One of our main goals as parents is to cultivate a love for reading in our children. It is a great desire, and easy to accomplish, but just as easy to squelch.
As homeschooling parents who have taught three children to read, we still need to check pronunciation and develop comprehension. To do so, we have implemented several different methods.
For pronunciation, we listen to our children read aloud several times a week. During these read aloud sessions, we also work on speed and elocution for our older children.
Checking comprehension can be a bit more time intensive.
Sometimes we have the child narrate orally what a chapter or book was about. This is very easy to do and provides a great opportunity to dialogue about characters, plots, and events.
Other times, we have the child write either a few sentences or a few paragraphs (depending on their age) about their reading. This is very similar to the oral narrative, but provides a written component. Often, our children draw a picture to accompany this written work.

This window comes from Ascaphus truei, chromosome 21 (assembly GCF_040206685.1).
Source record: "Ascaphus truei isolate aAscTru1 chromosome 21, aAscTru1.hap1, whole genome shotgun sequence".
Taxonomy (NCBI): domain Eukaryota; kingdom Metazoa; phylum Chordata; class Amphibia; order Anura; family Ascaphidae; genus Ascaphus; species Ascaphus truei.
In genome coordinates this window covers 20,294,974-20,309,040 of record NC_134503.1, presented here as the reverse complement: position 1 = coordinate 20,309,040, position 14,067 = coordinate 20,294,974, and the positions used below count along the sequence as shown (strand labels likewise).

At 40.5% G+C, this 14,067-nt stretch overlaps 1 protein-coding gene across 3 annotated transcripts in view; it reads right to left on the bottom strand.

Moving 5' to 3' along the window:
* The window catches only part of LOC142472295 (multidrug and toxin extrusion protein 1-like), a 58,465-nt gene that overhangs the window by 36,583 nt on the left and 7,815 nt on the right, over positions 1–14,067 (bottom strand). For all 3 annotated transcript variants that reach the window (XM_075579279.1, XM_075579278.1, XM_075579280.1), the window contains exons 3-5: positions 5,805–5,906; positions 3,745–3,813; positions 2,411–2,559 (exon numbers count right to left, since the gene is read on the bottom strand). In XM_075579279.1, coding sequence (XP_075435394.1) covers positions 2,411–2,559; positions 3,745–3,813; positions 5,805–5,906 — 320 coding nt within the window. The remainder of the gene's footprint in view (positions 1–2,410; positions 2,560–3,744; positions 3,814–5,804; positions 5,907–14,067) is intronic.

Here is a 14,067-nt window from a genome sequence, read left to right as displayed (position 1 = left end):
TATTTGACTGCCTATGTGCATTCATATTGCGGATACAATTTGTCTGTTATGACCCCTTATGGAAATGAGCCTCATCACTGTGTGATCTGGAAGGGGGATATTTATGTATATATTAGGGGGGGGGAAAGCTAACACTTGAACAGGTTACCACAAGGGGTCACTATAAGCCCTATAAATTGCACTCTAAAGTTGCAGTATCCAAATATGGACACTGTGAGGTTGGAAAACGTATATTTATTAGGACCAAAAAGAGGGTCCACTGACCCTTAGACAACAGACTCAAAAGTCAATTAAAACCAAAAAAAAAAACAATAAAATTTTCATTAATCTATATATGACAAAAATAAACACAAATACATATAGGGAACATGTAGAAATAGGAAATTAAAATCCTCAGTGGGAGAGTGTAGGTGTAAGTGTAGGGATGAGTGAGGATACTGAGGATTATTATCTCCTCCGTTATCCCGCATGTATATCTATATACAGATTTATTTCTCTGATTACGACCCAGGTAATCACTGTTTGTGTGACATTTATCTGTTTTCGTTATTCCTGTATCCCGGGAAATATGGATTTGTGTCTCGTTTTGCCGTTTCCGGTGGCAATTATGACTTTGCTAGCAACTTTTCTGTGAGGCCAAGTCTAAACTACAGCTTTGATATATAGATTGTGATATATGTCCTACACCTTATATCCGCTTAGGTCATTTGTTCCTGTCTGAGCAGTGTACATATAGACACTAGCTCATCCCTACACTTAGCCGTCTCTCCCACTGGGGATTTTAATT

Another way we develop comprehension is through literary guides. Two we prefer are Veritas Press literature guides and Progeny Press study guides. Both offer vocabulary, detailed questions, and related projects to accompany a selected book. We use these guides occasionally for variety.
Finally, for a few books, I have developed our own comprehension guides. When I wanted to use a particular book for a specific purpose, I wasn't always able to find a guide. In these cases, I simply made our own. I hope to eventually share these short guides with you as free downloads on this site.